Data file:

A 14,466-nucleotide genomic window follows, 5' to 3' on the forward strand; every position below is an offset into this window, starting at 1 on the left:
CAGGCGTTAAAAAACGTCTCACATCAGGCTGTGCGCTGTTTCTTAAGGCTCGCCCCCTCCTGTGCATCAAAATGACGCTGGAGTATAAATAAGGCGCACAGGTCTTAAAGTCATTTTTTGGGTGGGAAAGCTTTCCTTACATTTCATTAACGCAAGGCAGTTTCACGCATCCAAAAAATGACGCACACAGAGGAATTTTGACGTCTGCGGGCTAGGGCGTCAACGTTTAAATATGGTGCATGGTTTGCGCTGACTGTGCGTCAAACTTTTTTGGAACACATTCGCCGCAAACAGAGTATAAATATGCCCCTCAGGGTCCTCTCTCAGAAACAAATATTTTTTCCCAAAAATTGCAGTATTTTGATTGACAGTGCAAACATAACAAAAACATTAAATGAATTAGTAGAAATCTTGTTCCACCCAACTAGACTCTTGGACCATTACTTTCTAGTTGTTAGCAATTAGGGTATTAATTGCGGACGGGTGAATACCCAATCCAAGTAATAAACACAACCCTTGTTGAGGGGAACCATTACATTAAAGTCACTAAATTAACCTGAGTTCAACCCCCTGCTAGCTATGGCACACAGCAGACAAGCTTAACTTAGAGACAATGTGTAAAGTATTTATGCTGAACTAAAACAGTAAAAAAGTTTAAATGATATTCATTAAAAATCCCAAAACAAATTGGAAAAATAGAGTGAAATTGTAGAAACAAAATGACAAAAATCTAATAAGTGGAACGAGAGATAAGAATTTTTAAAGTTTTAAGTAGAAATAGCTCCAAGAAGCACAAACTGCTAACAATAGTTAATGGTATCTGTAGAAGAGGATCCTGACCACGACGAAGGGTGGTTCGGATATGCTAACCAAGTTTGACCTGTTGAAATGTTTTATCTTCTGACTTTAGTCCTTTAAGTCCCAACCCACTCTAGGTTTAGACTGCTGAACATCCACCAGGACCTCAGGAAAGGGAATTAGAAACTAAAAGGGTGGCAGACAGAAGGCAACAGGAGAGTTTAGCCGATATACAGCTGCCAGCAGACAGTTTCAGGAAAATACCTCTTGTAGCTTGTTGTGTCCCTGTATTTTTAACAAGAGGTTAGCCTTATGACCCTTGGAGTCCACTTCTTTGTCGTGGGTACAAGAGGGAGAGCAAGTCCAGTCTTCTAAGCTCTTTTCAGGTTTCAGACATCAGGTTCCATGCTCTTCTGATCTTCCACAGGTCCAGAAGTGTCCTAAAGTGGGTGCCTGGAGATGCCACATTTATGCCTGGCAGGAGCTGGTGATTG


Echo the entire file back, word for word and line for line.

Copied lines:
A 14,466-nucleotide genomic window follows, 5' to 3' on the forward strand; every position below is an offset into this window, starting at 1 on the left:
CAGGCGTTAAAAAACGTCTCACATCAGGCTGTGCGCTGTTTCTTAAGGCTCGCCCCCTCCTGTGCATCAAAATGACGCTGGAGTATAAATAAGGCGCACAGGTCTTAAAGTCATTTTTTGGGTGGGAAAGCTTTCCTTACATTTCATTAACGCAAGGCAGTTTCACGCATCCAAAAAATGACGCACACAGAGGAATTTTGACGTCTGCGGGCTAGGGCGTCAACGTTTAAATATGGTGCATGGTTTGCGCTGACTGTGCGTCAAACTTTTTTGGAACACATTCGCCGCAAACAGAGTATAAATATGCCCCTCAGGGTCCTCTCTCAGAAACAAATATTTTTTCCCAAAAATTGCAGTATTTTGATTGACAGTGCAAACATAACAAAAACATTAAATGAATTAGTAGAAATCTTGTTCCACCCAACTAGACTCTTGGACCATTACTTTCTAGTTGTTAGCAATTAGGGTATTAATTGCGGACGGGTGAATACCCAATCCAAGTAATAAACACAACCCTTGTTGAGGGGAACCATTACATTAAAGTCACTAAATTAACCTGAGTTCAACCCCCTGCTAGCTATGGCACACAGCAGACAAGCTTAACTTAGAGACAATGTGTAAAGTATTTATGCTGAACTAAAACAGTAAAAAAGTTTAAATGATATTCATTAAAAATCCCAAAACAAATTGGAAAAATAGAGTGAAATTGTAGAAACAAAATGACAAAAATCTAATAAGTGGAACGAGAGATAAGAATTTTTAAAGTTTTAAGTAGAAATAGCTCCAAGAAGCACAAACTGCTAACAATAGTTAATGGTATCTGTAGAAGAGGATCCTGACCACGACGAAGGGTGGTTCGGATATGCTAACCAAGTTTGACCTGTTGAAATGTTTTATCTTCTGACTTTAGTCCTTTAAGTCCCAACCCACTCTAGGTTTAGACTGCTGAACATCCACCAGGACCTCAGGAAAGGGAATTAGAAACTAAAAGGGTGGCAGACAGAAGGCAACAGGAGAGTTTAGCCGATATACAGCTGCCAGCAGACAGTTTCAGGAAAATACCTCTTGTAGCTTGTTGTGTCCCTGTATTTTTAACAAGAGGTTAGCCTTATGACCCTTGGAGTCCACTTCTTTGTCGTGGGTACAAGAGGGAGAGCAAGTCCAGTCTTCTAAGCTCTTTTCAGGTTTCAGACATCAGGTTCCATGCTCTTCTGATCTTCCACAGGTCCAGAAGTGTCCTAAAGTGGGTGCCTGGAGATGCCACATTTATGCCTGGCAGGAGCTGGTGATTG